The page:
This is the proposition, or invitation, of The Direct Path, as presented by the teacher I am attending to most. The resource I am using has audio and book versions in one package. Passages like the one above are interwoven with guided meditations designed to reframe our experience through a careful introspection that is both precise and gentle. When listening, I am more focused on the meditations. When reading I am more focused on the passages, which work like a Lectio Divina – words to read, mark, learn and inwardly digest. Looking at key words closely, I can appreciate Shakespeare’s use of ‘imagination’ as a light-touch anticipation of Coleridge’s: “the primary imagination I hold to be the living power and prime agent of all human perception, and as a repetition in the finite mind of the eternal act of creation in the infinite I AM. The secondary I consider as an echo of the former, co-existing with the conscious will, yet still as identical with the primary in the kind of its agency, and differing only in degree, and in the mode of its operation” (2).

At the level of the finite mind I have reached a stage of provisional assent to the Direct Path view. I don’t want to drown out any doubt with the urgent, monological discourse of a new ideology. I notice this tendency in the non-dual community, and I suspect it comes from an impatience with ambiguity and difficulties in holding a point of tension. For me, that would indicate a covert lack of confidence in my inquiry process. At the same time, I want to live from this kind of understanding. In my version, I feel like the Taoist sage Chuang Tzu, with the equivalent dilemma of wondering whether he was a man dreaming he was a butterfly or a butterfly dreaming he was a man. I would say ‘both’ – not holding this view in a fundamentalist way, but strongly enough to live from.

So, I’m adopting the strategy of Blaise Pascal*, who in seventeenth century France decided to make a wager about God: “if God exists, he is infinitely incomprehensible. So human reasoning has no way of determining whether or not he exists. We cannot make up our minds on the basis of reasoning. But we must make up our minds. How is it to be done? Pascal suggests that adopting belief in God, and leading a Christian life, is the soundest bet. In event of winning the bet, an eternity of bliss is gained. In the event of losing the bet, the loss incurred is utterly insignificant. The alternative, – i.e. unbelief – can at best incur an utterly insignificant gain, at worst an immense loss.” (3)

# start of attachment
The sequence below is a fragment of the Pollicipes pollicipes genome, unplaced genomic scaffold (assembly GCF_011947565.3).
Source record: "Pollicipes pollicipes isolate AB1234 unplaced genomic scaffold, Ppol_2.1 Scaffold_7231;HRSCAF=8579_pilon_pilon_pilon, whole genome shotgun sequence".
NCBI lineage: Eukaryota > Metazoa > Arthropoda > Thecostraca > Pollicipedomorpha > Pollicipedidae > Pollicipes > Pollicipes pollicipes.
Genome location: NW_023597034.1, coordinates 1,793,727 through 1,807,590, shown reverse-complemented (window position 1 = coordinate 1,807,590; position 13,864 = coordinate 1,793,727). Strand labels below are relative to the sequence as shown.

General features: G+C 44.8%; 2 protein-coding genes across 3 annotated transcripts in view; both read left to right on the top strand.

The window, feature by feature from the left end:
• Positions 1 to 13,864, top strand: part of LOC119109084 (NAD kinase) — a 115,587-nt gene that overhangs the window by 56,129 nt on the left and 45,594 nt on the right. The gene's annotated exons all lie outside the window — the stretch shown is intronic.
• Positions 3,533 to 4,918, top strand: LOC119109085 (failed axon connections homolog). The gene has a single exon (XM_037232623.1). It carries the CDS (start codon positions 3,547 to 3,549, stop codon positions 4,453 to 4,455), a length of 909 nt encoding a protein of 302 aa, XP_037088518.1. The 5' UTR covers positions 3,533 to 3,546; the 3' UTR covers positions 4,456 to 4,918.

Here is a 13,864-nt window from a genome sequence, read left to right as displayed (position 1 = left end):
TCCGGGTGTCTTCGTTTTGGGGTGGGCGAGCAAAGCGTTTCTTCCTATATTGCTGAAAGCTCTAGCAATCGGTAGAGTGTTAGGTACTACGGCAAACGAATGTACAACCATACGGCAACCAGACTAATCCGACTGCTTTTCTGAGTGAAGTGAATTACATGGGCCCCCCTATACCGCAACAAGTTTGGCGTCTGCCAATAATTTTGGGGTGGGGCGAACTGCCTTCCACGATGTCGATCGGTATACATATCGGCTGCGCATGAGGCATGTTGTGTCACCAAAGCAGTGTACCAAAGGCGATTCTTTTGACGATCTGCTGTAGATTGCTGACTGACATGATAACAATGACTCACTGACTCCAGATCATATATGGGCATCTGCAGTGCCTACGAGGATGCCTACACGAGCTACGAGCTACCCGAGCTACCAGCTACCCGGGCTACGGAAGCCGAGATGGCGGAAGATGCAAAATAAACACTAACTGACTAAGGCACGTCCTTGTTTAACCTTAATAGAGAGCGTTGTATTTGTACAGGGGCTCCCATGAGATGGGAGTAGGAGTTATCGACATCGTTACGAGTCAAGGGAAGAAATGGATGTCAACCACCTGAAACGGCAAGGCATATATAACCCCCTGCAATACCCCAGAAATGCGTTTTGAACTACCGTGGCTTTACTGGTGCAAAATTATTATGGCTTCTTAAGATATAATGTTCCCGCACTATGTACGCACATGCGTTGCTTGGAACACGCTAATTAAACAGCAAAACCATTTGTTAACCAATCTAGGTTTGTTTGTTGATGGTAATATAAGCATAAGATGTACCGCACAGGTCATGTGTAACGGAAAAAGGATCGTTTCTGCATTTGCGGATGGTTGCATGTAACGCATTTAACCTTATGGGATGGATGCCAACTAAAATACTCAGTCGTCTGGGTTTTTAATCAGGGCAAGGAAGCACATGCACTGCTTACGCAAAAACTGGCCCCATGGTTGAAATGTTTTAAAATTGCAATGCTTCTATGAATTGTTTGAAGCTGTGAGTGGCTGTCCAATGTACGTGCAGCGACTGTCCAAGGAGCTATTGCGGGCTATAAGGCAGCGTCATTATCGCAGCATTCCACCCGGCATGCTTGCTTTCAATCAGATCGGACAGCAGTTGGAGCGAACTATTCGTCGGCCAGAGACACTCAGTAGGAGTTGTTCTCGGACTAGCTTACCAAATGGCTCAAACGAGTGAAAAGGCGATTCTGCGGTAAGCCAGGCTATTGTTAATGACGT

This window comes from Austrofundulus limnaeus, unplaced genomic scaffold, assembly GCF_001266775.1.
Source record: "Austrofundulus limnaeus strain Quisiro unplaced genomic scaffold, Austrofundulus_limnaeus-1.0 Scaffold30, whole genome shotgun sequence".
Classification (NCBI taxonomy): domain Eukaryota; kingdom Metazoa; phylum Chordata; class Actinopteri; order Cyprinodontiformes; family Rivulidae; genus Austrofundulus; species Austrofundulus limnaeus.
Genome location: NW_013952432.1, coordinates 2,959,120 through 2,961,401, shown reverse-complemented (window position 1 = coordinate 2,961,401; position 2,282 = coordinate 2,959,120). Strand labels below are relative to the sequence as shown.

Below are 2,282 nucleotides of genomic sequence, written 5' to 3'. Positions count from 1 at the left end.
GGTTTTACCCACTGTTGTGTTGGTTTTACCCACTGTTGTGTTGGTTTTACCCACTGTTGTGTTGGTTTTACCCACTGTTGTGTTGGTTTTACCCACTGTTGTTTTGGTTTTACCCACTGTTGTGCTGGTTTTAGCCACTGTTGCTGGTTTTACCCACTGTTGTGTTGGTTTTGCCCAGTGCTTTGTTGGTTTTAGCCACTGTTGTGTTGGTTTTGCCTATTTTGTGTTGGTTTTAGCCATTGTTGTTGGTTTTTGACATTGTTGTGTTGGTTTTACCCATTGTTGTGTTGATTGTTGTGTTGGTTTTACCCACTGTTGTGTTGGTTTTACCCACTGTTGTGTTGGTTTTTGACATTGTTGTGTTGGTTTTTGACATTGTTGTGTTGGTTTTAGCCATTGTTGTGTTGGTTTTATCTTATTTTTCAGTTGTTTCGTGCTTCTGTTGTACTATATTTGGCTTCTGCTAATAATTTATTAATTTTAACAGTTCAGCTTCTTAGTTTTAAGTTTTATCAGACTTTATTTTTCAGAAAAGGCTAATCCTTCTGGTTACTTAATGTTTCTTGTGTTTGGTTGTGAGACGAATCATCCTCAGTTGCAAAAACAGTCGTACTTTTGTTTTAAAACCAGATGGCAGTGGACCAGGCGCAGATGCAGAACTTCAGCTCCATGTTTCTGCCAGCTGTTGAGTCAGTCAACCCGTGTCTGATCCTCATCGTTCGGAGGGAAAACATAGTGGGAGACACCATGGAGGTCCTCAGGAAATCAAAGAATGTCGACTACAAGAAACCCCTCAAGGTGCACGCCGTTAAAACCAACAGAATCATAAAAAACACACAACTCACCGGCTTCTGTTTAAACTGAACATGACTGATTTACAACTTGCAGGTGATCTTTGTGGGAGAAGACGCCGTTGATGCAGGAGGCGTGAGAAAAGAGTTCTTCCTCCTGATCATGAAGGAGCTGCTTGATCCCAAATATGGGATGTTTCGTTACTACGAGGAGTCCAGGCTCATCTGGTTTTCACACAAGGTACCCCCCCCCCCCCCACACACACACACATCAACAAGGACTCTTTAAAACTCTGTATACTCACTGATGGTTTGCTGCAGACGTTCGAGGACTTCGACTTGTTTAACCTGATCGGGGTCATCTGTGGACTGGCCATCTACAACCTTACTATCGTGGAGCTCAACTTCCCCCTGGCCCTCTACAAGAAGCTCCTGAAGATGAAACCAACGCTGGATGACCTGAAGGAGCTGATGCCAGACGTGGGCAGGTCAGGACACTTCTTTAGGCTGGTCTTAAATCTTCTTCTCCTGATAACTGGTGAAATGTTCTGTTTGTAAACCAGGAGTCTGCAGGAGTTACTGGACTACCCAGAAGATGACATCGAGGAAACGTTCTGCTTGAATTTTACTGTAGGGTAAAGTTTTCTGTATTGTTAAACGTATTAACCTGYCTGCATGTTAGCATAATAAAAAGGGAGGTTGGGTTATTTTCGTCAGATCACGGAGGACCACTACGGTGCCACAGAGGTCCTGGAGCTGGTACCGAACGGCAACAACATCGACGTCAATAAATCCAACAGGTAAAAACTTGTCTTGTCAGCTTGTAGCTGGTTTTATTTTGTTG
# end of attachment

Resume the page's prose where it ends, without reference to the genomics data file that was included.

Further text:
I do not see myself facing the same consequences as Pascal, either in Earth or Heaven, from making a ‘wrong’ choice. But I adopt the strategy: making my existential choice and embracing what flows it.

*Blaise Pascal (1623-62) French mathematician, physicist, religious thinker and philosopher.

(1) Rupert Spira Transparent Body, Luminous World – The Tantric Yoga of Sensation and Perception Oxford: Sahaja Publications, 2016

(2) Samuel Taylor Coleridge Biographia Literaria: Or Biographical Sketches of My Literary Life and Opinions Dent: London, 1906 & 1956 (Everyman’s Library. Edited and with an introduction by George Watson)

(3) Thomas Mautner The Penguin Dictionary of Philosophy London: Penguin, 1996

 

THE WOODCARVER

Khing, the master woodcarver, made a bell stand

Of precious wood. When it was finished,

All who saw it were astounded. They said it must be the work of spirits.

The Prince of Lu said to the master carver:

“What is your secret?”

Khing replied, “I am only a workman.

I have no secret. There is only this:

When I began to think about the work you commanded

I guarded my spirit. I did not expend it

On trifles, that were not to the point.

I fasted in order to

Set my heart at rest.

After three days fasting,

I had forgotten gain and success.

After five days,

I had forgotten praise and criticism.

After seven days

I had forgotten my body

With all its limbs.

By this time al thought of your Highness

And of the court had faded away.

Al that might distract me from the work

Had vanished.

I was collected in the single thought of the bell stand.

Then I went into the forest

To see the trees in their own natural state.

When the right tree appeared before my eyes,

The bell stand also appeared in it, clearly, beyond

doubt.

All that I had to do was to put forth my hand

And begin.

If I had not met this particular tree

There would have been

No bell stand at all.

What happened?

My own collected though

Encountered the hidden potential in the wood;

From this live encounter came the work

Which you ascribe to the spirits.”

 

Merton, Thomas (1965 & 2004) The Way of Chuang Tzu Boston & London: Shambhala.